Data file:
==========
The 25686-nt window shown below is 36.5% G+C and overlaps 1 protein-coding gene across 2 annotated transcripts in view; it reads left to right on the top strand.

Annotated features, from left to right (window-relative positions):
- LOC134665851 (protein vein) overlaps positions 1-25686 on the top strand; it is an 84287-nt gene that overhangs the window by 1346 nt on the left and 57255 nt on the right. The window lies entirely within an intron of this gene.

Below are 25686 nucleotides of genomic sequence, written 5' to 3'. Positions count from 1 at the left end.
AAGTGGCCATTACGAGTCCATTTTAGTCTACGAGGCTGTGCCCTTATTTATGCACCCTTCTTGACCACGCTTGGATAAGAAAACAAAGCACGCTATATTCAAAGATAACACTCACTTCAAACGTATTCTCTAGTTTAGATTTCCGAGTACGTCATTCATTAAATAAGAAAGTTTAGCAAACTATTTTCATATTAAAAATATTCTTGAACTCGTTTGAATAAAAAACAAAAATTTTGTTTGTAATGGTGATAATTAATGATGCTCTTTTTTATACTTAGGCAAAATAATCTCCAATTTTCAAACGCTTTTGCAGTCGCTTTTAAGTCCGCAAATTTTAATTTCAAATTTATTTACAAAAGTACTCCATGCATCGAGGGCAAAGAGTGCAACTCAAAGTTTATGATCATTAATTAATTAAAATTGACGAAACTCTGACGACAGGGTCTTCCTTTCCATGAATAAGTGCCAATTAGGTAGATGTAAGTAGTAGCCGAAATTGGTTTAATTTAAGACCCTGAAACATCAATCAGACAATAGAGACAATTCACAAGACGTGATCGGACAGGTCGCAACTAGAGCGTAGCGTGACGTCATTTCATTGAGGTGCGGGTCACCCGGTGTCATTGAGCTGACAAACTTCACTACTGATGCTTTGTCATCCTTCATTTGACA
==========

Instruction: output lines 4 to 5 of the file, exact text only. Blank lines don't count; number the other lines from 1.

Below are 25686 nucleotides of genomic sequence, written 5' to 3'. Positions count from 1 at the left end.
AAGTGGCCATTACGAGTCCATTTTAGTCTACGAGGCTGTGCCCTTATTTATGCACCCTTCTTGACCACGCTTGGATAAGAAAACAAAGCACGCTATATTCAAAGATAACACTCACTTCAAACGTATTCTCTAGTTTAGATTTCCGAGTACGTCATTCATTAAATAAGAAAGTTTAGCAAACTATTTTCATATTAAAAATATTCTTGAACTCGTTTGAATAAAAAACAAAAATTTTGTTTGTAATGGTGATAATTAATGATGCTCTTTTTTATACTTAGGCAAAATAATCTCCAATTTTCAAACGCTTTTGCAGTCGCTTTTAAGTCCGCAAATTTTAATTTCAAATTTATTTACAAAAGTACTCCATGCATCGAGGGCAAAGAGTGCAACTCAAAGTTTATGATCATTAATTAATTAAAATTGACGAAACTCTGACGACAGGGTCTTCCTTTCCATGAATAAGTGCCAATTAGGTAGATGTAAGTAGTAGCCGAAATTGGTTTAATTTAAGACCCTGAAACATCAATCAGACAATAGAGACAATTCACAAGACGTGATCGGACAGGTCGCAACTAGAGCGTAGCGTGACGTCATTTCATTGAGGTGCGGGTCACCCGGTGTCATTGAGCTGACAAACTTCACTACTGATGCTTTGTCATCCTTCATTTGACA